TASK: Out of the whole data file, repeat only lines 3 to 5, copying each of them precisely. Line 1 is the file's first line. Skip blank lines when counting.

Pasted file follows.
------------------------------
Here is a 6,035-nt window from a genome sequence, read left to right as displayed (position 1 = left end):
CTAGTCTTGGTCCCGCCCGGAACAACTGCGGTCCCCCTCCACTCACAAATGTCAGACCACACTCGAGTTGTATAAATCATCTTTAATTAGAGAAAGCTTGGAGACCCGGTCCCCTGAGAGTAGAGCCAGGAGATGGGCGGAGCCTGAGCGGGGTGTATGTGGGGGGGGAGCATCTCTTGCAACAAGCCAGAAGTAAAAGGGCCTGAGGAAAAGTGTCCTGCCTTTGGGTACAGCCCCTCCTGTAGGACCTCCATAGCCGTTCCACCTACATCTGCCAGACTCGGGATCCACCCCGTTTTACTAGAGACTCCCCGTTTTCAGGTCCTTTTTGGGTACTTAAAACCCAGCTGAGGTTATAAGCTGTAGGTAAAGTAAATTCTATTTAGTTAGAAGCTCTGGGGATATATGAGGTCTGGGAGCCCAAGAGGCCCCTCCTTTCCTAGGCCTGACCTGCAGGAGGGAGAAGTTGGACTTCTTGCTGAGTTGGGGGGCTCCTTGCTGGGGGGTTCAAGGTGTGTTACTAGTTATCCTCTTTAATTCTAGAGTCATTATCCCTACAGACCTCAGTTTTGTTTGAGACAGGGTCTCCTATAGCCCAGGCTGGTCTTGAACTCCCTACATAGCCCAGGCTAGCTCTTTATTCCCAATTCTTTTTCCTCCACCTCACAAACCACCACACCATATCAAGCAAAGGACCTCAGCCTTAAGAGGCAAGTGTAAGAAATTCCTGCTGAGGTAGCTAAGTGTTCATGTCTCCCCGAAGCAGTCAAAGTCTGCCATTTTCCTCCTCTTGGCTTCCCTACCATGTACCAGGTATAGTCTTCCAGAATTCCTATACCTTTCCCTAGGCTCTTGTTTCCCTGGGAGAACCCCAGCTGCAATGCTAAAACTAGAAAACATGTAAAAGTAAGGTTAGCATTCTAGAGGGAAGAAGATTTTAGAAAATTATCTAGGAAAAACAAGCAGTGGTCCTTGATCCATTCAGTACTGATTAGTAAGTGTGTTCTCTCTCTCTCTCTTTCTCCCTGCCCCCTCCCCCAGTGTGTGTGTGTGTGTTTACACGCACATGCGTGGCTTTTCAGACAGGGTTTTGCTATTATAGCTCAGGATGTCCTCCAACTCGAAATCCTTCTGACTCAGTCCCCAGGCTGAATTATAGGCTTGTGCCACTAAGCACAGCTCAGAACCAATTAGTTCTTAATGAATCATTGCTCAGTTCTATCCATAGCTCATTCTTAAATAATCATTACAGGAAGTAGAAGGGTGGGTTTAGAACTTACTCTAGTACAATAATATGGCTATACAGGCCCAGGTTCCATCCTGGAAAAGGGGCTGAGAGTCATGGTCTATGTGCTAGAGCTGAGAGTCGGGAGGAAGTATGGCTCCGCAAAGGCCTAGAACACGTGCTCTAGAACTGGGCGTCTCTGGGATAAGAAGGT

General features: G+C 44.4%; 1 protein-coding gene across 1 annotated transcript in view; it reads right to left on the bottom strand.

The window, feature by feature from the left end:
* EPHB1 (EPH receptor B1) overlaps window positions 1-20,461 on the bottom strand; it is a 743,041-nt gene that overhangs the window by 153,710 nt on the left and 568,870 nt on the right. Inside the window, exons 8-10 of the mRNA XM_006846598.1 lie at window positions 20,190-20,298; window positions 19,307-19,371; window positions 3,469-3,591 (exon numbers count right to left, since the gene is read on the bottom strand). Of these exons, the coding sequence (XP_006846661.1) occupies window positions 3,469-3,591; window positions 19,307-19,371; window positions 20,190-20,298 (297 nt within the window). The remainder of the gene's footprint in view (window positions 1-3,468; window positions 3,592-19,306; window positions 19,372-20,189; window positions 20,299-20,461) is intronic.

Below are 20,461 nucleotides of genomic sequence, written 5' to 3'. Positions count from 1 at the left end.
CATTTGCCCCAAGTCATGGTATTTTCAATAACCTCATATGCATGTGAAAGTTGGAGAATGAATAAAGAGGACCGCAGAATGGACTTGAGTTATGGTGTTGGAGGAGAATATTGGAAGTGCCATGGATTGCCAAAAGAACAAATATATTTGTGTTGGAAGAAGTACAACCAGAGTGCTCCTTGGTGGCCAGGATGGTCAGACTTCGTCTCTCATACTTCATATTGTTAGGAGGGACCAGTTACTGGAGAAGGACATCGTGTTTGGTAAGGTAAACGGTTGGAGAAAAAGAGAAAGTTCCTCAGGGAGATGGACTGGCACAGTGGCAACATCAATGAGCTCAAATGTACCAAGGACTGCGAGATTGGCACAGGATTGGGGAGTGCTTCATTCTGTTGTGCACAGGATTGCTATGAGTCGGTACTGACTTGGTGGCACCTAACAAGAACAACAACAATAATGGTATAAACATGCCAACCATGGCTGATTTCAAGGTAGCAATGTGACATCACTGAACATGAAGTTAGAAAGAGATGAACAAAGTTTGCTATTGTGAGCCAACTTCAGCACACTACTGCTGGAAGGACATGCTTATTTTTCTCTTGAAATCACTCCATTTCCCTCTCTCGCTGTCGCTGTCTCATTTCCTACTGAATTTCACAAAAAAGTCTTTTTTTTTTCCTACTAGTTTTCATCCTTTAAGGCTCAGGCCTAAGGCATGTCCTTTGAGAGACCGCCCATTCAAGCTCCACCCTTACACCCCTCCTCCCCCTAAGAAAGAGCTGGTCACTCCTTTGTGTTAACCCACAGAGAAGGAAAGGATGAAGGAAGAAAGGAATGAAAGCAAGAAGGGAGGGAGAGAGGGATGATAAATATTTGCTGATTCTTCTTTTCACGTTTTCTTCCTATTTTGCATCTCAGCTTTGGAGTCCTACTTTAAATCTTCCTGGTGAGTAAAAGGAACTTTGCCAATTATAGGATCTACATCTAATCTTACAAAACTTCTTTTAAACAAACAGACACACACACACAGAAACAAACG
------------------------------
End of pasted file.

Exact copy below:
General features: G+C 44.4%; 1 protein-coding gene across 1 annotated transcript in view; it reads right to left on the bottom strand.

The window, feature by feature from the left end:
* EPHB1 (EPH receptor B1) overlaps window positions 1-20,461 on the bottom strand; it is a 743,041-nt gene that overhangs the window by 153,710 nt on the left and 568,870 nt on the right. Inside the window, exons 8-10 of the mRNA XM_006846598.1 lie at window positions 20,190-20,298; window positions 19,307-19,371; window positions 3,469-3,591 (exon numbers count right to left, since the gene is read on the bottom strand). Of these exons, the coding sequence (XP_006846661.1) occupies window positions 3,469-3,591; window positions 19,307-19,371; window positions 20,190-20,298 (297 nt within the window). The remainder of the gene's footprint in view (window positions 1-3,468; window positions 3,592-19,306; window positions 19,372-20,189; window positions 20,299-20,461) is intronic.